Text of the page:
Real Issue of the Week
Gilbert N. Kahn is a professor of Political Science at Kean University.
In a week in which the Brexit vote knocked people’s socks’ off; the Supreme Court rejected Obama’s use of executive orders to reform the immigration system; and Donald Trump disappeared to Scotland to sell his new golf course in the midst of a presidential campaign; the action on the Floor of the U.S. House of Representatives may well score as the event having the greatest impact on American political life. There are two aspects to the remarkable scene that occurred on Wednesday. One of them was the substance of the discussion and the other was the scenario which transpired. On the one hand there was the matter of controlling gun violence and on the other was how the House of Representatives functions as the historic people's chamber.
Admittedly there has been considerable exasperation among House Democrats at the failure of the majority Republicans to at least bring gun control legislation to increase checks on the purchasing and licensing of guns to a vote. Having watched events in the Senate the previous week with a filibuster followed by defeats on similar measures to increase control of guns, the Democratic minority in the House sought, at a minimum, to force the chamber to stand-up and vote on the issue. Assuming that the polls are correct, over 80% of the American people want tighter restrictions on the availability of guns to any person on the no-fly or terrorist watch list. Nevertheless, the Senate could not approve any legislation and the House never even had a bill on the Floor to consider.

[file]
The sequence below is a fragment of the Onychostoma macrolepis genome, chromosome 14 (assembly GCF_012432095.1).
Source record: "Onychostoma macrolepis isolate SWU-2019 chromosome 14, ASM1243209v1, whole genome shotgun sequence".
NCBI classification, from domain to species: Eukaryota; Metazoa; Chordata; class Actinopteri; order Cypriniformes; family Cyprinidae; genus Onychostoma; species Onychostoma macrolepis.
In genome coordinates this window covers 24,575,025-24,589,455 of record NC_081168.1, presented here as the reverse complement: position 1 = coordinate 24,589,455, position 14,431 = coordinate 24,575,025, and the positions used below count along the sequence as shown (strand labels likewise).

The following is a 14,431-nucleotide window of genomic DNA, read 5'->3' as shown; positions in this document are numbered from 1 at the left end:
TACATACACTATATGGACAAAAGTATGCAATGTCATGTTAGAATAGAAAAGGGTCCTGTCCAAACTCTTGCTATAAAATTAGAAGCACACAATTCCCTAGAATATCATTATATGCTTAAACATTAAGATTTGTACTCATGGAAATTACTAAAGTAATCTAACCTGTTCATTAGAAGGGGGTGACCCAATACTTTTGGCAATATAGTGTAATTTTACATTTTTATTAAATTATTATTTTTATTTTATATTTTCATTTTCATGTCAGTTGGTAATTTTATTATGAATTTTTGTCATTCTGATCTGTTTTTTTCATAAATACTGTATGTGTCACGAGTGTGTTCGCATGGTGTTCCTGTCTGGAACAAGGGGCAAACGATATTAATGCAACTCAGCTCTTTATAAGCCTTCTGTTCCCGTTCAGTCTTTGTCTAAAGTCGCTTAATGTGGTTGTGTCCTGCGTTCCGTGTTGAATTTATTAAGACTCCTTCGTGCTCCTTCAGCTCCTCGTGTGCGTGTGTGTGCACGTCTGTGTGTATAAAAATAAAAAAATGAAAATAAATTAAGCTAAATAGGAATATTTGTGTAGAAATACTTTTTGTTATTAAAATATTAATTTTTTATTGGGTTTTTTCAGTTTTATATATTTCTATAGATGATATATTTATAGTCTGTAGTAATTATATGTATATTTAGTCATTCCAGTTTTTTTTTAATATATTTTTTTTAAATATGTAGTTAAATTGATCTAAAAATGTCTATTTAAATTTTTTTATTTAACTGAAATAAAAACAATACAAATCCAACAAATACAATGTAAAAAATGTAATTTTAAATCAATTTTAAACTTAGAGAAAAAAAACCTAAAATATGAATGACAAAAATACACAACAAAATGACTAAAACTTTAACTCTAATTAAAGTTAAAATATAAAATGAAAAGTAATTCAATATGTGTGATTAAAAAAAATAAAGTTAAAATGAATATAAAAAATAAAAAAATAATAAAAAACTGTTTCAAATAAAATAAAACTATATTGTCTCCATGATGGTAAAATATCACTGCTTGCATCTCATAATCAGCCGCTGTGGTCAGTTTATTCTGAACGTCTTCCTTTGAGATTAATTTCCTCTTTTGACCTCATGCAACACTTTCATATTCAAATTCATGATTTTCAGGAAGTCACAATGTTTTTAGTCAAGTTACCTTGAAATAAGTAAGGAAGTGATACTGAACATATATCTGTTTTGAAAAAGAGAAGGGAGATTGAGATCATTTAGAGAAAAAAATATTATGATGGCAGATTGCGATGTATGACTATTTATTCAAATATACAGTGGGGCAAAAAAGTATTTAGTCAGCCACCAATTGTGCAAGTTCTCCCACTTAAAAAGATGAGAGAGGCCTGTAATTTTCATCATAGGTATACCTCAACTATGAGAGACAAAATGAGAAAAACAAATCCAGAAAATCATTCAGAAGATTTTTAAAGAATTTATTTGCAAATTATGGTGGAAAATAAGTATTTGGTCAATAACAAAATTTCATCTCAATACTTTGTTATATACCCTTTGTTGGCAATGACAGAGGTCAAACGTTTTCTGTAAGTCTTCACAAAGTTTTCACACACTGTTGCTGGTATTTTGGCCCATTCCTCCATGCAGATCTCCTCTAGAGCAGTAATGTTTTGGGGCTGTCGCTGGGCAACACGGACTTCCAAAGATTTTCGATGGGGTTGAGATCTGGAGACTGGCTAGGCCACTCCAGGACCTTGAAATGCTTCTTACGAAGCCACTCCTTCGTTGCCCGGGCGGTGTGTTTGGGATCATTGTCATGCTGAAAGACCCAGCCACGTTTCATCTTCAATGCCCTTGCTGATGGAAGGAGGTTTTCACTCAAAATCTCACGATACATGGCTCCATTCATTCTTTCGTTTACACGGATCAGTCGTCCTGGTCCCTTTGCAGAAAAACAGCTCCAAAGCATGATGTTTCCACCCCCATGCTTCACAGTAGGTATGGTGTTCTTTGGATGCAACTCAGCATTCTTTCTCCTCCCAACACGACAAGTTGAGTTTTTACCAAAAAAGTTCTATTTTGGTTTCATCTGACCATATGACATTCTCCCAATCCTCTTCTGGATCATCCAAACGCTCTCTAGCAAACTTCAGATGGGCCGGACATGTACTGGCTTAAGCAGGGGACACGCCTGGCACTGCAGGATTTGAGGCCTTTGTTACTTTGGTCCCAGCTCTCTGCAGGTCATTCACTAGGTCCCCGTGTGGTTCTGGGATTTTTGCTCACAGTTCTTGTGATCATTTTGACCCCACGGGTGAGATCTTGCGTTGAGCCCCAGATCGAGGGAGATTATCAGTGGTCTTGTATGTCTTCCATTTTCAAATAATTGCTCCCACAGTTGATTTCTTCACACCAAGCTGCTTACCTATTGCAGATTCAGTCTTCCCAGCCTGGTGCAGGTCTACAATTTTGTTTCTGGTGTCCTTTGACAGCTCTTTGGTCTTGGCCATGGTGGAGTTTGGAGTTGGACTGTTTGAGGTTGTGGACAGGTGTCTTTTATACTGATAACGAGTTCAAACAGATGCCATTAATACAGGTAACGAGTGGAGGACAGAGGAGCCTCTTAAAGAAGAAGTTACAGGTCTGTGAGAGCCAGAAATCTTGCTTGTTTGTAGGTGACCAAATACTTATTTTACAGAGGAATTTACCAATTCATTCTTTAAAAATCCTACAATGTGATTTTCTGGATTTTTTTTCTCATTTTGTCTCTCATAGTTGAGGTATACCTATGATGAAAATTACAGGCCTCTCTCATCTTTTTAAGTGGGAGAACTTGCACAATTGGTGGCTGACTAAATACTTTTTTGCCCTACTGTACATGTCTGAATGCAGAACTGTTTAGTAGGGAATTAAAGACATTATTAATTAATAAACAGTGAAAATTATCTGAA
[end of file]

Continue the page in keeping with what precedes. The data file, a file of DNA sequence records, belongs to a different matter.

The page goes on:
So the iconic Representative John Lewis swung into action, following a pattern he had used as a young civil rights leader over 50 years ago; mobilize a sit-in. Leading his Democratic colleagues, House activity was held captive for over 24 hours in a way that was unprecedented and totally shocking to the Majority Party. Speaker Ryan—left only with the option to order the Sergeant in Arms to break-up the illegal Democratic sit-in by force—after almost 24 hours he brought up a vote to immediately recess the House for two weeks.
The action on the House floor was truly remarkable. Unlike legislatures throughout the world, in the scheme of things the U.S. Congress is a very well behaved group. Even the British House of Commons continues to be the scene for raucous debates and antics over the years. From time to time Congress has seen Members shout out at each other or even challenge one another but breaking historical institutional rules as the Democrats did this week reportedly was unprecedented.
In the 19th Century the Members of Congress were hardly as civilized or as genteel as most of them are today. While the records of the formal debates exist and as well as contemporaneous news reports, scholars have never painted anything close to a scene that the Democratic sit-in presented this week. The American people did not have access to audio or televised presentations of floor activities; no 24/7 news broadcasts; and no social media. Since there were no microphones the very nature of debate was totally different. What happened on Wednesday was that the Democrats in the House essentially announced that they would not endure being unable to bring the most salient issue of the moment to a vote as they believed the American people desired. They challenged their colleagues to return home for a recess and face their constituents’ ire or acquiescence on how the elected Members of the House handled an opportunity to change matters after the tragic terrorist violence in Orlando.